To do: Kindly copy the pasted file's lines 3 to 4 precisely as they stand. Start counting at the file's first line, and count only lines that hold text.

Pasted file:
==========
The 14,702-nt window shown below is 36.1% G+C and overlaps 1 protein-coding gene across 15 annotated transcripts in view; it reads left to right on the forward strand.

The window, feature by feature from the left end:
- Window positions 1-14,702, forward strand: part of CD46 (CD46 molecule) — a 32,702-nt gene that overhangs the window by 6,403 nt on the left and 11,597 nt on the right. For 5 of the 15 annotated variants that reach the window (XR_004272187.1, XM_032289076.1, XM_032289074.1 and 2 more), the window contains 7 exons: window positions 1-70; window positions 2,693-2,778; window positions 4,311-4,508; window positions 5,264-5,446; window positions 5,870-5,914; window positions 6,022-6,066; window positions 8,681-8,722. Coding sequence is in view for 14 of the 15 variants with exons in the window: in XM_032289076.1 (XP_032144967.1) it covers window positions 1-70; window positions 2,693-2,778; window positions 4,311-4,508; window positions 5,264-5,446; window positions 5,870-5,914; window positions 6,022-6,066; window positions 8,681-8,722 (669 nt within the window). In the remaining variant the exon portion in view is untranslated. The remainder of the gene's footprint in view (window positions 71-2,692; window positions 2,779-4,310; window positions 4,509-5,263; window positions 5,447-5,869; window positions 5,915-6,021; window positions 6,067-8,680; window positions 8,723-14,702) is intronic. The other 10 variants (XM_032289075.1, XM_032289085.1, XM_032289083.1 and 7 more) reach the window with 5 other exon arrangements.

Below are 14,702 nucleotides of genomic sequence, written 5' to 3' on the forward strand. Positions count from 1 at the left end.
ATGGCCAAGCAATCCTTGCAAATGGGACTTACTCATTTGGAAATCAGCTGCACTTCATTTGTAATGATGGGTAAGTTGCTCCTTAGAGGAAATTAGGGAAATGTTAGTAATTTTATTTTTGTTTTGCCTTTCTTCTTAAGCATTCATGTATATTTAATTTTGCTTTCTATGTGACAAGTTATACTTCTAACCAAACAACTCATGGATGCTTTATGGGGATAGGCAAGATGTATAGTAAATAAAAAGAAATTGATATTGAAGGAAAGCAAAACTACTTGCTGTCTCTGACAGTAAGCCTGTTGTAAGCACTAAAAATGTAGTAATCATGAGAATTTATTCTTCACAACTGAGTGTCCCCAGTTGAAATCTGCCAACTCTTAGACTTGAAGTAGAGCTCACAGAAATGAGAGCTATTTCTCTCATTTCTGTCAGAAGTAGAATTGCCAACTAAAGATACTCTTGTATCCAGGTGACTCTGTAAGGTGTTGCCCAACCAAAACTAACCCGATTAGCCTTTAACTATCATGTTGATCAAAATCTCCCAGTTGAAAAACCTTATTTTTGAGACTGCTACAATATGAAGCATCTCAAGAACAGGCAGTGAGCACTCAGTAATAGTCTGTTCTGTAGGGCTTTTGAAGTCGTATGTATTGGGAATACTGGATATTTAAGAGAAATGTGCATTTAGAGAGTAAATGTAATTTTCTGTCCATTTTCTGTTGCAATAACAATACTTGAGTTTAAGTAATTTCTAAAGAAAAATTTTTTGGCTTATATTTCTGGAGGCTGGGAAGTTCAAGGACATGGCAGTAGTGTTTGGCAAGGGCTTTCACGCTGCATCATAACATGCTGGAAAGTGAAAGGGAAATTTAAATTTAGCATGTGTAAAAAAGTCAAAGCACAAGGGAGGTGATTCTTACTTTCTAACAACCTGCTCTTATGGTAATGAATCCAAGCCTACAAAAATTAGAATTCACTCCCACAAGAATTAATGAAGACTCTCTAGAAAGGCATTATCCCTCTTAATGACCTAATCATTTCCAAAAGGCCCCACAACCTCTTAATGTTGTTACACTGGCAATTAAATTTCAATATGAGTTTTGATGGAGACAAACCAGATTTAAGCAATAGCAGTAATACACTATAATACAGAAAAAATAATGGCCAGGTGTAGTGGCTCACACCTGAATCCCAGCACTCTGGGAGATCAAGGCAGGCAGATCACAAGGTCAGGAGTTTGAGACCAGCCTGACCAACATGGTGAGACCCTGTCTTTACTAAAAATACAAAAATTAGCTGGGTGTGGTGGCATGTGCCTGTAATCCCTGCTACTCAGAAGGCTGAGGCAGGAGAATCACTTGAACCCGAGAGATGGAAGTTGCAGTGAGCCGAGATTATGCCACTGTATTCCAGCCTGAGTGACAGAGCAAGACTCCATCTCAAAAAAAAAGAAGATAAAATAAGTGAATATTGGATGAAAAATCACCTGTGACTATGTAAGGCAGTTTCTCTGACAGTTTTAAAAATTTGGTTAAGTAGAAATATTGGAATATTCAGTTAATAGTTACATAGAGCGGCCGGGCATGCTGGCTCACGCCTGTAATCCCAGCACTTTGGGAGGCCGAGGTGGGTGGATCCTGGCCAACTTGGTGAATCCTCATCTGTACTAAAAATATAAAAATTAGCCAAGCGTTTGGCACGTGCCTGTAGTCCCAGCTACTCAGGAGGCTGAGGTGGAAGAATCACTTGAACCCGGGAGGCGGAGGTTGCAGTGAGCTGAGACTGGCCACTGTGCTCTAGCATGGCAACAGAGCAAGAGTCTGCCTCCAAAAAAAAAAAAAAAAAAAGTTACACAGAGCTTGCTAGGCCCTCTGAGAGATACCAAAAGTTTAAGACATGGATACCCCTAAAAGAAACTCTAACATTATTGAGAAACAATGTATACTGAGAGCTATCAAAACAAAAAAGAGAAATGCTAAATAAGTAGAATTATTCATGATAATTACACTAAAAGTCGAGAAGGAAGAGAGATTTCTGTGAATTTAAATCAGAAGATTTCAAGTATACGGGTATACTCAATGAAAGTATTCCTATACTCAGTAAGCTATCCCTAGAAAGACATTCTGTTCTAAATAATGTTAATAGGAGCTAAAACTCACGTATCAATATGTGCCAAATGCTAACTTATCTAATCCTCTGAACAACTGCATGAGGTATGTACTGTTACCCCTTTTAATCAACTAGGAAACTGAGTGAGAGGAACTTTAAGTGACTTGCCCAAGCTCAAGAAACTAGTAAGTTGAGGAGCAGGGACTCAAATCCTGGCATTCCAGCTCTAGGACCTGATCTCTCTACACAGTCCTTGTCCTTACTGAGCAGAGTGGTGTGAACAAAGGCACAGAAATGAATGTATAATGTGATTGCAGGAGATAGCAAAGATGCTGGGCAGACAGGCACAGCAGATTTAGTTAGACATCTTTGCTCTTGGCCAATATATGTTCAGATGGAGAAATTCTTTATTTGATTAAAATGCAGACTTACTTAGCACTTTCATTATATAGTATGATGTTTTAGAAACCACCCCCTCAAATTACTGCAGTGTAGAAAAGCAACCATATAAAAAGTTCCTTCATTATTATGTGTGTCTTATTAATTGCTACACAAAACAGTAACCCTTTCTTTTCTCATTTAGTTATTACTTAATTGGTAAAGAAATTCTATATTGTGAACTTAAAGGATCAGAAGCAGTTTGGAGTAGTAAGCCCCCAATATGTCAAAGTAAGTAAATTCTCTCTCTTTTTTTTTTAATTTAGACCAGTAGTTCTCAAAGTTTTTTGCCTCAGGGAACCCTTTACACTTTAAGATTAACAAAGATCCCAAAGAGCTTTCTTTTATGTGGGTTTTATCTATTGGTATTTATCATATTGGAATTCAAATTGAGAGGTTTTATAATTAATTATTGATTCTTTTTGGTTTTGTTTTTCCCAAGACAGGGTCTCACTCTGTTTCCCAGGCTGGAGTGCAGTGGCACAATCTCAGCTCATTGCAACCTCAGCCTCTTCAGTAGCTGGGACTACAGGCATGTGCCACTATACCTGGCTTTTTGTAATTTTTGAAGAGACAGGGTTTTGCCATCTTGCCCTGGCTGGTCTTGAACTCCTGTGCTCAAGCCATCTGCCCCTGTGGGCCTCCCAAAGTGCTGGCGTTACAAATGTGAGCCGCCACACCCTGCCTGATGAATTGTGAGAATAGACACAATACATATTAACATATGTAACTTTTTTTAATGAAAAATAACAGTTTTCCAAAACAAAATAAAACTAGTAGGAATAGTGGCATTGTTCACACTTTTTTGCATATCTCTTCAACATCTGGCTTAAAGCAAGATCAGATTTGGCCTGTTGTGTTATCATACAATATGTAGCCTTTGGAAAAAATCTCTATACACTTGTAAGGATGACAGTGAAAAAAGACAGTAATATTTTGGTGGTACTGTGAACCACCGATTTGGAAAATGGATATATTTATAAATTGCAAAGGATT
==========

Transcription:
- Window positions 1-14,702, forward strand: part of CD46 (CD46 molecule) — a 32,702-nt gene that overhangs the window by 6,403 nt on the left and 11,597 nt on the right. For 5 of the 15 annotated variants that reach the window (XR_004272187.1, XM_032289076.1, XM_032289074.1 and 2 more), the window contains 7 exons: window positions 1-70; window positions 2,693-2,778; window positions 4,311-4,508; window positions 5,264-5,446; window positions 5,870-5,914; window positions 6,022-6,066; window positions 8,681-8,722. Coding sequence is in view for 14 of the 15 variants with exons in the window: in XM_032289076.1 (XP_032144967.1) it covers window positions 1-70; window positions 2,693-2,778; window positions 4,311-4,508; window positions 5,264-5,446; window positions 5,870-5,914; window positions 6,022-6,066; window positions 8,681-8,722 (669 nt within the window). In the remaining variant the exon portion in view is untranslated. The remainder of the gene's footprint in view (window positions 71-2,692; window positions 2,779-4,310; window positions 4,509-5,263; window positions 5,447-5,869; window positions 5,915-6,021; window positions 6,067-8,680; window positions 8,723-14,702) is intronic. The other 10 variants (XM_032289075.1, XM_032289085.1, XM_032289083.1 and 7 more) reach the window with 5 other exon arrangements.

Below are 14,702 nucleotides of genomic sequence, written 5' to 3' on the forward strand. Positions count from 1 at the left end.